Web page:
New ‘gig-economy’ app coming to Auburn links restaurant workers with jobs | Local News


Brett Ables knows a thing or two about Auburn restaurants.

He got his start working at both Hamilton’s on Magnolia and Jimmy John’s while taking classes at Southern Union State Community College, and he says he fell in love with what he calls the “stressful chaos” of the restaurant industry.

“Auburn was just a really unique place to work,” he said. “There’s so many people that come into town, there’s just this amazing atmosphere around the city. I just really fell in love with working in the restaurant space.”

Now he’s developed an app called Croux to help restaurant workers in Auburn juggle multiple jobs.

Ables lived in Auburn for 10 years before moving in 2016 to Birmingham, where he runs a catering business called Feast.

Last October, he and his business partners launched Croux (pronounced Crew), in the Birmingham area. Croux is an app that allows restaurant workers the flexibility to work where they want when they need to. The concept is similar to rideshare apps like Uber.

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Within a month of launching in Birmingham, Croux already had 300 people ready to work through the app, with an additional 300 waiting to be vetted.

“They’ve signed on in waves,” Ables said. “A lot of people want to use this platform and work. They just needed the flexibility that it provides. And then on the business side, we’ve been very fortunate to have some success with a lot of restaurant partners up here.”

Now Ables is bringing Croux to Auburn.

“I love the area and I’m very excited that we’re about to have the opportunity to come back down there and get involved,” Ables said. “What’s truly special about that area is restaurant people really are like family in Auburn.”

Ables says the Croux app is beneficial to both workers and employers. He calls it a “dual-sided” app that allows businesses to easily connect with talented people who need flexibility.

“That helps the talent because they’re able to access jobs that they wouldn’t typically be able to access, and it helps businesses because they’re able to tap into talent that they wouldn’t normally be able to access,” Ables said.

If a restaurant knows it will need someone on a Friday night from 5-10, that business can post its schedule and the skills needed onto Coux’s app. On the worker side of the app, someone who knows they will be available at that time can apply. The restaurant still has the ability to vet the applicant. If the person gets hired, they get paid for the shift they work.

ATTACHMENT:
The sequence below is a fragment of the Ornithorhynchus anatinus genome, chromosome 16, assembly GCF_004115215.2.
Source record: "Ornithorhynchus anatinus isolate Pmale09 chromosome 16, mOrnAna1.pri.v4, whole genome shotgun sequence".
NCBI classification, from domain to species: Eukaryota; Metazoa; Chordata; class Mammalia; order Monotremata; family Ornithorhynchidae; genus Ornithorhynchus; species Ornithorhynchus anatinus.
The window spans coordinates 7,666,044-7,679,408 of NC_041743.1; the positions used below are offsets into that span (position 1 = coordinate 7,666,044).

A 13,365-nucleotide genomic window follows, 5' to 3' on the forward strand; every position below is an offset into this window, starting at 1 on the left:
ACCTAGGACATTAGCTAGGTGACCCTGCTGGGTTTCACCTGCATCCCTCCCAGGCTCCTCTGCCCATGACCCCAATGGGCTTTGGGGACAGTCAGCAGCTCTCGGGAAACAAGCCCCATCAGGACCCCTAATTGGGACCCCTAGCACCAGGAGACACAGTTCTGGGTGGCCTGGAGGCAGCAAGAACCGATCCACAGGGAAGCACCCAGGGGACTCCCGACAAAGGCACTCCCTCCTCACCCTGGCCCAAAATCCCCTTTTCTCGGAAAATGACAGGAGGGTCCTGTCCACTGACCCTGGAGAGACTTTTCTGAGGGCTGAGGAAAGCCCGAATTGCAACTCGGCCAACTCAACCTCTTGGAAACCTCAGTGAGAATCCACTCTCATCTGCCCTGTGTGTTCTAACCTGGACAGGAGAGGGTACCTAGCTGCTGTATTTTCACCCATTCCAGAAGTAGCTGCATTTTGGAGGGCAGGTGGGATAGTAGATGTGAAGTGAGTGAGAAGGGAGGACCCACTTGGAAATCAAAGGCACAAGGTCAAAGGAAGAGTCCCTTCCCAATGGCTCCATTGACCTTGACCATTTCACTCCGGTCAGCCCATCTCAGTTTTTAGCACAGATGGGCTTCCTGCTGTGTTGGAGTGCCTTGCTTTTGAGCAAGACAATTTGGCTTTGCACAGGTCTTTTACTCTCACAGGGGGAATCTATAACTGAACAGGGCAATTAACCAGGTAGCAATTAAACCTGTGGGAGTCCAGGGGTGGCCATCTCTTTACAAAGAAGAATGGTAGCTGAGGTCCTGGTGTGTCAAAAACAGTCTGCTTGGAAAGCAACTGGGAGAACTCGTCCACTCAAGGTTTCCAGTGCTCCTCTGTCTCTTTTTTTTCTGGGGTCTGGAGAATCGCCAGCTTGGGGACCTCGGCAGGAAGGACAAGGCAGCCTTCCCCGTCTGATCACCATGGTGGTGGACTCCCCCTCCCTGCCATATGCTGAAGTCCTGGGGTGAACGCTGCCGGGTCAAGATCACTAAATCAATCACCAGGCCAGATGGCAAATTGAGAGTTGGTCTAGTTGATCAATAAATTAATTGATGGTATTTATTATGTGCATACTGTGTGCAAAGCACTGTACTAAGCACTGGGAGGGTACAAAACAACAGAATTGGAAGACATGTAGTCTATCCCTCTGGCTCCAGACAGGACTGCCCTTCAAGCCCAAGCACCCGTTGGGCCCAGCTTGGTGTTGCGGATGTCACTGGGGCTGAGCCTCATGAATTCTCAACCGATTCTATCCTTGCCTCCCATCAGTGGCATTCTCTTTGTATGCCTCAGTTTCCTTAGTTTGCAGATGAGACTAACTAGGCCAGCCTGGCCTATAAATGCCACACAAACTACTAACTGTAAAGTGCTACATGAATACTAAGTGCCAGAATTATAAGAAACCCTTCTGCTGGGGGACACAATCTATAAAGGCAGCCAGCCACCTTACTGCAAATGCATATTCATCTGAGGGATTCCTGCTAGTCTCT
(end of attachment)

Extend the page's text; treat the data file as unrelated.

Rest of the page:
“What’s really unique about it is the people get paid instantly,” Ables said. “So, you’re not having to wait two weeks for a paycheck. It’s kind of like Uber, you know, that gig economy. As soon as you work, the money can go into your account right away.”

Both the workers and the businesses can rate each other at the end of a shift, as well. Ables says that the rating system keeps everything healthy.

“People are already used to working at multiple restaurants, multiple bars, when they’re flexible and when they’re available,” Ables said. “We’re just providing technology to make that a much easier transition.”

It’s a concept Ables feels will translate well to Auburn, especially during football season.

“In Auburn, we would do our normal sales throughout the week, but then on a game day weekend, you know, you have LSU or Georgia come in and our restaurants would do five times the amount of sales of a normal week just in a two-day stretch,” Ables said. “That’s a very unique scenario that really only places like Auburn experience.”

Ables started Croux alongside business partners Jennifer Ryan, Stewart Price, Lindsey Noto and Kenny Kung. He said the idea was born out of conversations with others in the service industry about staffing issues.

Once started, Croux got a boost from two tech start-up competitions in Alabama. They submitted a winning pitch to Techstars out of Mobile, then won $25,000 in a second startup competition through Launchpad Alabama.

More fortune came their way when the World Games came to Birmingham in July. The games went to Croux to find staffing help.

“We picked up over 40 shifts during the World games,” Ables said. “You know, a startup company being able to help staff the World Games in Birmingham, that really solidified us in the eyes of a lot of people and showed that this is working.”

Ables says they will help staff other big events in the Birmingham area, including March Madness next year. However, their primary interest remains in providing talent for restaurants.

“We want people to know our primary focus is on restaurants, but this app can be used by others as well, especially in the event space,” Ables said.

While an exact date has not been set for the Auburn launch, Ables is already promoting the app on local community boards. He’ll start reaching out to local restaurants in the coming weeks as well.

“We want restaurants to know, hey, we’re coming and if you’re interested in working with us, we would love for you to go ahead and download the app and get started,” Ables said. “Anyone and everyone in Auburn who’s ready to use this, go ahead and download the app and we’ll get this started.”

The app can be found in both the Apple App store and on Google Play. For more info visit


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